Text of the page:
For any business, the occasional misunderstanding can arise with suppliers, customers, employees or shareholders. Commercial conflict resolution is simply a part of business. And, like anything in business, efficiency, expediency and cost-effectiveness are important considerations. For many businesses, rather than resorting to commercial litigation, arbitration is becoming an increasingly popular means of resolving disputes.
Arbitration can have advantages over litigation
Arbitration is one of several forms of alternative dispute resolution that can resolve a business dispute outside the courtroom. While arbitration is an alternative to litigation, it does resemble the court process in some ways.
During arbitration, the parties present evidence to a neutral arbitrator, and agree to accept the decision of the arbitrator as binding. Arbitration can be advantageous for a number of reasons. Typically, it is speedier, less costly and dramatically simpler than litigation (although this is not always the case). Each party usually has a say in who the arbitrator or arbitrators will be, ensuring fairness. Unlike court where transcripts are generally a matter of public record, arbitration hearings are confidential. And, in most cases, arbitration rulings cannot be appealed, allowing the parties to move afterward without lingering uncertainty.
There are some potential drawbacks to arbitration. The finality of an arbitration ruling can be a double-edged sword, particularly if you are not pleased with the result. Arbitration is not always quicker or cheaper than litigation. And the venue for the arbitration, most often decided beforehand in the arbitration agreement, is not always convenient for all parties.
Recent Supreme Court case strengthened arbitration clauses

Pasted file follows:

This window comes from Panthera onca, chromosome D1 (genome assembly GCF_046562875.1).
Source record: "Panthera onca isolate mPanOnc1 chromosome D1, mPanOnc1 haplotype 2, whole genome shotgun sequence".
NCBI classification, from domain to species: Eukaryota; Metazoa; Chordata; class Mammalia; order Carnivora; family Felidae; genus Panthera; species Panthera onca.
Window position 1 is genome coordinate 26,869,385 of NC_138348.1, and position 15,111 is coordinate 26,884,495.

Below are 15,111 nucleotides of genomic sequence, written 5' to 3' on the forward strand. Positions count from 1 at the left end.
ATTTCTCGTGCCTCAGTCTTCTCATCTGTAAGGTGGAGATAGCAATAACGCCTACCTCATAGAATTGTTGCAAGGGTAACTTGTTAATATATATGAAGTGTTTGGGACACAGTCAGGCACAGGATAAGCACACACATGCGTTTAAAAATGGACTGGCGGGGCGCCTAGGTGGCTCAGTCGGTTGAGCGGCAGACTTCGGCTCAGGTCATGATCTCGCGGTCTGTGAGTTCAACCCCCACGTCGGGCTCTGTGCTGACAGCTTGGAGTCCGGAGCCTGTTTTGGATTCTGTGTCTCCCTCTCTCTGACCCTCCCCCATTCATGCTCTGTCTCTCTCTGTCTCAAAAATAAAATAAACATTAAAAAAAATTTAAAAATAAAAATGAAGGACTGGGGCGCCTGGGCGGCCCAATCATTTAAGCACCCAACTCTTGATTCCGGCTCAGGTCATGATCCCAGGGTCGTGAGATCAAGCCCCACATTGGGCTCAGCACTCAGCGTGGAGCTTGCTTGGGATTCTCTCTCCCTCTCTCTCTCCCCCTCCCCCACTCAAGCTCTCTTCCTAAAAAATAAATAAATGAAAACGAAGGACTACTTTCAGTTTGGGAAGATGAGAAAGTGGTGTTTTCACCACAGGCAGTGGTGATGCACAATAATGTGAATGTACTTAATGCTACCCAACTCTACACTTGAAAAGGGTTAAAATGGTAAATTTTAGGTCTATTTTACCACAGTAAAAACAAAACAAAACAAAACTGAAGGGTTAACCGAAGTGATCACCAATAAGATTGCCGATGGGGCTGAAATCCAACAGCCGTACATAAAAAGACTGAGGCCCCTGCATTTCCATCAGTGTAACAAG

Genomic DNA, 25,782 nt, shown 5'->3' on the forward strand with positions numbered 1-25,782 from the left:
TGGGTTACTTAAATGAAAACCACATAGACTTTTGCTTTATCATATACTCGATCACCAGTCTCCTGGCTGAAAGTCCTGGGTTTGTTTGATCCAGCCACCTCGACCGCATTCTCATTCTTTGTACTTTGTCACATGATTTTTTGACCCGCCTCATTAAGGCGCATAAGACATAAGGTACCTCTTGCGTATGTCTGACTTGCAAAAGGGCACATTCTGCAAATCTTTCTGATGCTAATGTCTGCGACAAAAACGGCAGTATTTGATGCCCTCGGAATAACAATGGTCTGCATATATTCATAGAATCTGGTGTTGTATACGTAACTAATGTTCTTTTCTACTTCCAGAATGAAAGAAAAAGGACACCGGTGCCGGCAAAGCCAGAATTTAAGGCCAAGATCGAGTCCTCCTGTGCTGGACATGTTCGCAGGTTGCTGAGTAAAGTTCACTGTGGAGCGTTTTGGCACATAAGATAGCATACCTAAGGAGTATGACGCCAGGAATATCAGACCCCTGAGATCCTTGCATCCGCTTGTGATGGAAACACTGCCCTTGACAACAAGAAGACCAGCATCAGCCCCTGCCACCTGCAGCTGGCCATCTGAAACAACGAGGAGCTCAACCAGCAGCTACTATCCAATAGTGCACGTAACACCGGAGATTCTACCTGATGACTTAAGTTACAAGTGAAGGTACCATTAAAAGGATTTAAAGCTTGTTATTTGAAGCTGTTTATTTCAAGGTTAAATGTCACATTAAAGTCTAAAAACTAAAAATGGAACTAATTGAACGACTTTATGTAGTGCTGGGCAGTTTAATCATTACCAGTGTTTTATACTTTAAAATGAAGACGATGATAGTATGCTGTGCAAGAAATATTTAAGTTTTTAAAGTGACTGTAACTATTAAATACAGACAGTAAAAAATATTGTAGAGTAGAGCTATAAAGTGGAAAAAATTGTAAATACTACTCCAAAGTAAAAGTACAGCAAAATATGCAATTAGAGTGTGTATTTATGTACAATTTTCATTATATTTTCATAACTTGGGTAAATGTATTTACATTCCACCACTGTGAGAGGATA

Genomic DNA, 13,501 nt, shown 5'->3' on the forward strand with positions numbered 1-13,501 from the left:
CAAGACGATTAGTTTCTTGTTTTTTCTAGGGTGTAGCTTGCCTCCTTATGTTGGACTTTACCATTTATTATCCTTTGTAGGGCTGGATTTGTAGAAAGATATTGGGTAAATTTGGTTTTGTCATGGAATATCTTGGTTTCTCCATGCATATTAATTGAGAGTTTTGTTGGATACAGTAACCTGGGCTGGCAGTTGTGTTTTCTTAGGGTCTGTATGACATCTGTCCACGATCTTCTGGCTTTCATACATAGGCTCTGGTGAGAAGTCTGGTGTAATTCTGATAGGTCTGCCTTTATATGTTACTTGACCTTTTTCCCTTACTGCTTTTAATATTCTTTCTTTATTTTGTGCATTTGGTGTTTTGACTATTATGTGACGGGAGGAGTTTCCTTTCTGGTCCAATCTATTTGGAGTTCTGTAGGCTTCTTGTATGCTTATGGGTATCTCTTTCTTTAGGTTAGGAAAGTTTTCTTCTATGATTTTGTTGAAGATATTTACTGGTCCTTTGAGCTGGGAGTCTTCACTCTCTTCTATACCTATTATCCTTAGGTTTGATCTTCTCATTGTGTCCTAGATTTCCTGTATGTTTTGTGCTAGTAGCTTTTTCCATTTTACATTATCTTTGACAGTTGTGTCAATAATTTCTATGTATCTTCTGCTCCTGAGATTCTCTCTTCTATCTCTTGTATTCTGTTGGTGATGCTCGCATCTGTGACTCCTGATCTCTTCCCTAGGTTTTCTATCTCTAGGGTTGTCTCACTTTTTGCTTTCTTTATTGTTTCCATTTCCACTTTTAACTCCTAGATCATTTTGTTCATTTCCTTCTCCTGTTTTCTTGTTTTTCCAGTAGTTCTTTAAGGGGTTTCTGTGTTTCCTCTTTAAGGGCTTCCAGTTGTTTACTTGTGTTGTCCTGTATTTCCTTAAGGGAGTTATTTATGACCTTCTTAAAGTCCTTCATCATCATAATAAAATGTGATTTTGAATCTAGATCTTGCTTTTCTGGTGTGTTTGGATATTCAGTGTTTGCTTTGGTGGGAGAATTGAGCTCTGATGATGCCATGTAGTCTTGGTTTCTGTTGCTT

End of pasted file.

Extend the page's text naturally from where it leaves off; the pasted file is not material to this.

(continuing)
Despite the drawbacks, on the whole, arbitration is good for business, and it is quickly becoming a favored method of resolving business disputes. A recent Supreme Court case cemented the right of a company to compel arbitration when it had been previously agreed to.
In AT&T Mobility v. Concepcion, the Supreme Court decided that an arbitration clause proscribing litigation in favor of arbitration as the mandatory means of resolving a dispute that arose under the contract could not be invalidated simply because it contained a provision prohibiting class action lawsuits. Functionally, this case served as a powerful endorsement of the arbitration clauses that companies are increasingly including in customer agreements, employment agreements and supplier agreements.
Contact a business law attorney about your commercial dispute
Even though arbitration is not the same as commercial litigation, it is still important to go into arbitration with the right legal advocate by your side. An experienced business law attorney can present your case persuasively to an arbitrator, giving you the best shot at achieving the results that are right for your business.
If your business is involved in a dispute, talk to a business law attorney today.